October 10, 2008
Penn State-Wisconsin breakdown
MADISON, Wis. - There will be one highly ranked and undefeated team playing under the lights of Camp Randall Saturday night. The problem for the home fans is that team will be No. 6 Penn State.
The Nittany Lions head into Madison with a perfect 6-0 record while UW has suffered back-to-back losses by a combined five points. With a win, the Badgers could start their march toward a potential New Years Day bowl. However, beating PSU's high octane, multi-faceted spread offense will be extremely difficult.
The following is a breakdown of this weekend's match up:
When Wisconsin has the ball:
The common theme when looking back at UW's two touchdown drives against Ohio State was John Clay playing a major role. In the second quarter, Clay had five carries for 31 yards on a 91-yard touchdown drive to tie the score.
Then, in the fourth quarter, it was Clay's four carries for 36 yards that set up the Badgers go ahead touchdown with just over six minutes to play. Needless to say, Clay is a playmaker and deserves more carries. It will be interesting to see how the UW coaching staff tries to incorporate the talented running back against Penn State.
After an interesting week, Allan Evridge will be the starting quarterback on Saturday. However, after two somewhat disappointing performances over the past two weeks, Evridge will have plenty to prove. However, going against the Nittany Lions defense that allows less that 12 points per game will be difficult.
In order for the Badgers to move the ball on one of the conferences premier defenses it starts up front with the offensive line. Last week, the big men in the trenches did a good job opening running lanes and providing time for Evridge against an Ohio State defense that returned many great players. This week, much of the same will need to happen.
Establishing a running game early to get the PSU defense off kilter, especially their relatively young and developing linebacking core will only benefit the Badgers. Having both Travis Beckum and Garrett Graham will be very instrumental to the Badger offense. Saturday will mark the first time both players will see the field during the same game.
Before his foot injury, Graham was clearly Evridge's go to target. It will be interesting to see how much he is thrown to on Saturday assuming he is at full strength. But again, the offense only goes as far as the quarterback allows it to. If Evridge shows improvement over the past two weeks, the Badger offense could be formidable for the PSU defense.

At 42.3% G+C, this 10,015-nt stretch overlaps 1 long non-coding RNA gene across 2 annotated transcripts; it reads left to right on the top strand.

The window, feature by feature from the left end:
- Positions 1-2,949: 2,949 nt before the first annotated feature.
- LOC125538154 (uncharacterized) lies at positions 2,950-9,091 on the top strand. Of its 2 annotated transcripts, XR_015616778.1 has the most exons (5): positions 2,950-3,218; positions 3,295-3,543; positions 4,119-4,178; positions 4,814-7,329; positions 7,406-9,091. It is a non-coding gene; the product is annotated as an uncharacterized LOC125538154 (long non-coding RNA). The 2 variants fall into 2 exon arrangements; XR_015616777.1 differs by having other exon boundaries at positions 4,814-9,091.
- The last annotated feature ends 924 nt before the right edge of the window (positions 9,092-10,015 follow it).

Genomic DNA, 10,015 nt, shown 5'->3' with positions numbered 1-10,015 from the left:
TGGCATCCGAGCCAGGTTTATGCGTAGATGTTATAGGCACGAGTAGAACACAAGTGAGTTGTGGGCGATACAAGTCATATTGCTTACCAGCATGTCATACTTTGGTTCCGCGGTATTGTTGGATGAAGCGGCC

Advantage: UW. Having all the skill players back gives the Badgers a slight advantage. The Penn State defense has yet to play an offense anything like that of Wisconsin.
When Penn State has the ball:
So far on the season, the young Badger cornerback duo of Niles Brinkley and Mario Goins have been pleasant surprises. This week, they will get their ultimate test.
Penn State has the best group of wide receivers in the entire conference. Jordan Norwood, Deon Butler and Derrick Williams all have electric speed and are well above average pass catching threats. Just like Penn State has yet to go against running backs like UW features, the Badgers have yet to face such excellent receivers.
The Badger cornerbacks and safeties are going to have to play one of the best games of the season if UW hopes to contain and slow the Penn State offense.
In the backfield, the Nittany Lions have one of the more underrated running backs in the Big Ten. So far, Evan Royster averages 7.8 yards per carry and has found the end zone eight times. Slowing him, especially early, will be essential, otherwise the spread offense PSU runs will get rolling in full stride.
While Daryll Clark is off to a great early season start, he has yet to play in an environment as hostile as Camp Randall. By forcing him to pass, the Badgers may lure him into making mistakes.
Forcing him into bad decision will only happen if UW is consistently able to get into the backfield and fluster him. So far, the Badger defensive line and linebackers have played exceptionally well
until the fourth quarter. If the cardinal and white hope to upset Penn State, the defense will have to play a complete game.
Advantage: Penn State. Their wide receivers and underrated running back will wear down the Badger defense in the second half.
So far, UW's freshman kicking specialists have performed very well. Brad Nortman has shown his powerful leg in the punting game and Philip Welch has been consistent in the field goal opportunities he has had.
Penn State place-kicker Kevin Kelly has hit seven of eight field goal tries, including a long of 52. Meanwhile, punter Jeremy Boone has recorded an average of 40.5 yards per punt in the Nittany Lions first six games.
Returning-wise, the Badgers David Gilreath is always a dynamic threat. The PSU kickers need to get solid hang time on their kicks to limit his capabilities. On the other side, Penn State's Williams is just as much of a special teams playmaker, returning two kickoffs for touchdowns already. Special teams may wind up deciding this game.
Prediction: After losing at home for the first time in 16 games, the Badgers will come out fired up Saturday night trying to get back into the winning column. UW knows they cannot dwell on the past and only have the future to look forward to. I expect this game to be close, much like last week's game against Ohio State.
For UW, getting both Graham and Beckum back will make their offense more fluid. However, the Penn State receivers will prove to be too much for the Badger secondary and make key plays late in the game to keep their undefeated record in tact.
Penn State wins 27-20.
Lea's record: 3-2
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